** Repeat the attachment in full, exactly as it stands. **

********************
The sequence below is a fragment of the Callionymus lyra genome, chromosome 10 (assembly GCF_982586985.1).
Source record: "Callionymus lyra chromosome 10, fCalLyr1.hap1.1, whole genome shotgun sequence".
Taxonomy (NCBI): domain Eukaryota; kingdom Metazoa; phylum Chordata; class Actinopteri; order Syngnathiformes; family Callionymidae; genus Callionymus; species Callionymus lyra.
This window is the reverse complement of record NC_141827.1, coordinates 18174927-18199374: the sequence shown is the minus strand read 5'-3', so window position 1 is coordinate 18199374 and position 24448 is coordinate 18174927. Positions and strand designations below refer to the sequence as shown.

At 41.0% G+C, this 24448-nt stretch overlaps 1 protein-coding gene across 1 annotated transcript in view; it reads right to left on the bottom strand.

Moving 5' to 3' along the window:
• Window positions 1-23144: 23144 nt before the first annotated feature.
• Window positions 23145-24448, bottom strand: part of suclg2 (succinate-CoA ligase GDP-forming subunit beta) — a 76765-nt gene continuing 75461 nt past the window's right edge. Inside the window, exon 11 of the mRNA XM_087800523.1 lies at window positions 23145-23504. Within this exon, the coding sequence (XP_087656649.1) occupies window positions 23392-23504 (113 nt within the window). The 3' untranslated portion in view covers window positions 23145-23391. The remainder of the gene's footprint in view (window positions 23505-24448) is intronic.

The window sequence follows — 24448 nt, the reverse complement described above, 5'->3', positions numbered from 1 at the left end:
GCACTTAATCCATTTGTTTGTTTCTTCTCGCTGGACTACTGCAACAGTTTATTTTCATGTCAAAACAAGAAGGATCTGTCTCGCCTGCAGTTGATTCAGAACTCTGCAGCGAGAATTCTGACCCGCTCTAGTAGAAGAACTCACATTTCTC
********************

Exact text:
The sequence below is a fragment of the Callionymus lyra genome, chromosome 10 (assembly GCF_982586985.1).
Source record: "Callionymus lyra chromosome 10, fCalLyr1.hap1.1, whole genome shotgun sequence".
Taxonomy (NCBI): domain Eukaryota; kingdom Metazoa; phylum Chordata; class Actinopteri; order Syngnathiformes; family Callionymidae; genus Callionymus; species Callionymus lyra.
This window is the reverse complement of record NC_141827.1, coordinates 18174927-18199374: the sequence shown is the minus strand read 5'-3', so window position 1 is coordinate 18199374 and position 24448 is coordinate 18174927. Positions and strand designations below refer to the sequence as shown.

At 41.0% G+C, this 24448-nt stretch overlaps 1 protein-coding gene across 1 annotated transcript in view; it reads right to left on the bottom strand.

Moving 5' to 3' along the window:
• Window positions 1-23144: 23144 nt before the first annotated feature.
• Window positions 23145-24448, bottom strand: part of suclg2 (succinate-CoA ligase GDP-forming subunit beta) — a 76765-nt gene continuing 75461 nt past the window's right edge. Inside the window, exon 11 of the mRNA XM_087800523.1 lies at window positions 23145-23504. Within this exon, the coding sequence (XP_087656649.1) occupies window positions 23392-23504 (113 nt within the window). The 3' untranslated portion in view covers window positions 23145-23391. The remainder of the gene's footprint in view (window positions 23505-24448) is intronic.

The window sequence follows — 24448 nt, the reverse complement described above, 5'->3', positions numbered from 1 at the left end:
GCACTTAATCCATTTGTTTGTTTCTTCTCGCTGGACTACTGCAACAGTTTATTTTCATGTCAAAACAAGAAGGATCTGTCTCGCCTGCAGTTGATTCAGAACTCTGCAGCGAGAATTCTGACCCGCTCTAGTAGAAGAACTCACATTTCTC